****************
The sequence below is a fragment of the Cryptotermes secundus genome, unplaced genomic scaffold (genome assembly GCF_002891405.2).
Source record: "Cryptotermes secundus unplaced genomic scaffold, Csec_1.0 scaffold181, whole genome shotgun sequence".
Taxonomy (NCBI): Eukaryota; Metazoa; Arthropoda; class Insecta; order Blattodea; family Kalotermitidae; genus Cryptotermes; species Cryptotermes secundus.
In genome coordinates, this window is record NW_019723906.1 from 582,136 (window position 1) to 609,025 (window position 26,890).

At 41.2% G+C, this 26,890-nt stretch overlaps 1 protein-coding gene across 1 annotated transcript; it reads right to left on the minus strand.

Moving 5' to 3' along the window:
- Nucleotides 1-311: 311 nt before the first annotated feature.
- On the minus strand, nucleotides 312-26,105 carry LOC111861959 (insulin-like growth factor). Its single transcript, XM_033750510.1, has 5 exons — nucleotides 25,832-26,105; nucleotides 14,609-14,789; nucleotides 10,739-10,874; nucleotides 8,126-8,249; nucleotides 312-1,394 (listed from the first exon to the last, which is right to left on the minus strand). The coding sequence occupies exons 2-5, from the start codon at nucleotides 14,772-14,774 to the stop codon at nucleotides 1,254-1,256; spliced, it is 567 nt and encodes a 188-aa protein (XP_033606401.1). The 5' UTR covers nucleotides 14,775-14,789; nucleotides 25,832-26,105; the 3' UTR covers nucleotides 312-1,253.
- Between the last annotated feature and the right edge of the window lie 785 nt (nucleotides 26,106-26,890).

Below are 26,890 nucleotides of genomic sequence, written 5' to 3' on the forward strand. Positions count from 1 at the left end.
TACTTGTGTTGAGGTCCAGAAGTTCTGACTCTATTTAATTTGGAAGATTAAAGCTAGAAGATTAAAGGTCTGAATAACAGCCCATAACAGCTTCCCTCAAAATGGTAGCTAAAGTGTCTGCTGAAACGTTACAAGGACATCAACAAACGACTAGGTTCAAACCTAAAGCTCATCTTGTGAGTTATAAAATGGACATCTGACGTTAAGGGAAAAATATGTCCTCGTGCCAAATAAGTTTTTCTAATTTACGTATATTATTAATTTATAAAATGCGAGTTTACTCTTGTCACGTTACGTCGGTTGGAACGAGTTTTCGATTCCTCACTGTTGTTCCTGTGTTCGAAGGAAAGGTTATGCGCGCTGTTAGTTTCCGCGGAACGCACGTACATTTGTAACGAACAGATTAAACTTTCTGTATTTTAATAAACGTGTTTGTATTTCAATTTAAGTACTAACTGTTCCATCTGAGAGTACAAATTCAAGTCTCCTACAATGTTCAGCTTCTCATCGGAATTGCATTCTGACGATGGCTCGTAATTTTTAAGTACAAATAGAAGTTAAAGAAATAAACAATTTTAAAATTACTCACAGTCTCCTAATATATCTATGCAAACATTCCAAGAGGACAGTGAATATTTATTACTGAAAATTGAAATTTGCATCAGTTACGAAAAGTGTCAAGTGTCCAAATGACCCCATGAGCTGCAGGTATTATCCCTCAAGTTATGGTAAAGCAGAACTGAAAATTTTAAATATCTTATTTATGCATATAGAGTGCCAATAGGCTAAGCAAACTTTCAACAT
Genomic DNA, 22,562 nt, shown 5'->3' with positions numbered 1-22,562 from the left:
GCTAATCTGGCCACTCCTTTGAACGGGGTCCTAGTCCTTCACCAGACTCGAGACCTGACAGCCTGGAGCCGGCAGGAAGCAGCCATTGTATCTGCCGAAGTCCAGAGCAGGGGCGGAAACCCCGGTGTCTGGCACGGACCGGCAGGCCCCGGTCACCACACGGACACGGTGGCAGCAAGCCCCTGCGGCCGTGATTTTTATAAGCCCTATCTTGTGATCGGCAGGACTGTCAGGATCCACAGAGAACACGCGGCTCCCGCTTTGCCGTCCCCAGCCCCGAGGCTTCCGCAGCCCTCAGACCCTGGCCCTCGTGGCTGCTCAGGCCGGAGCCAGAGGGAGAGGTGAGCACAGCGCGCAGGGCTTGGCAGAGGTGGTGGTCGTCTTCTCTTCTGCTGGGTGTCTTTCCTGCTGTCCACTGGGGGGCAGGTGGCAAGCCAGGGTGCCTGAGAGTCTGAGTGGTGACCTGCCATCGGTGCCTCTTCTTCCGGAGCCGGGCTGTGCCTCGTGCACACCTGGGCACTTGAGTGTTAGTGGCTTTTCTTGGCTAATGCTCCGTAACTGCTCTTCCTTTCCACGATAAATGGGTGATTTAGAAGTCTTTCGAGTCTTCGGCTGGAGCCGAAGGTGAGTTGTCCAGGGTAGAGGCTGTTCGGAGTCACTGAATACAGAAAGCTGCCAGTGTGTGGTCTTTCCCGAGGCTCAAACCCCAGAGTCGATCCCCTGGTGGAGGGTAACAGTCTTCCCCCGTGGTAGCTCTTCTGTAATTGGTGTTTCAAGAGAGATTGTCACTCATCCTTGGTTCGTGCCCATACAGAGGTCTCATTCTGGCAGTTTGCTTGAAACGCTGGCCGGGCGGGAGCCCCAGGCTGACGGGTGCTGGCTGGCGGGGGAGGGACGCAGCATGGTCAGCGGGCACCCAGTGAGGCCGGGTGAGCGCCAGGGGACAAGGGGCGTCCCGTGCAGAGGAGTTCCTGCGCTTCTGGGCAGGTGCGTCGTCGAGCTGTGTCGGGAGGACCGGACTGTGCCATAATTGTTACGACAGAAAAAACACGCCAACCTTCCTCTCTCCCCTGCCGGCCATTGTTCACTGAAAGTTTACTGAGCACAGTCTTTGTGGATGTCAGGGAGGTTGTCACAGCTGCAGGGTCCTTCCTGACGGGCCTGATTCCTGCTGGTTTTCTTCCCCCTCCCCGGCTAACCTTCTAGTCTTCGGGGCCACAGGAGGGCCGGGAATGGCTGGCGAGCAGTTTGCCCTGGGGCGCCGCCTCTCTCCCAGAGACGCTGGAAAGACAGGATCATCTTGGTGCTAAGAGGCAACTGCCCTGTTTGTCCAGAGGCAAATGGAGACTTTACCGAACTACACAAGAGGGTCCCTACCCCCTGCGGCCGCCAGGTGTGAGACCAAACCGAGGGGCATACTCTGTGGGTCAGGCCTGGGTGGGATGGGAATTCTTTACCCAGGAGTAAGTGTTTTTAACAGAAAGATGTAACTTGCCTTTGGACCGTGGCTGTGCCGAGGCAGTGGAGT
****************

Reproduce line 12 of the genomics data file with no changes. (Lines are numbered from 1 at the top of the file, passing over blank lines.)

Genomic DNA, 22,562 nt, shown 5'->3' with positions numbered 1-22,562 from the left: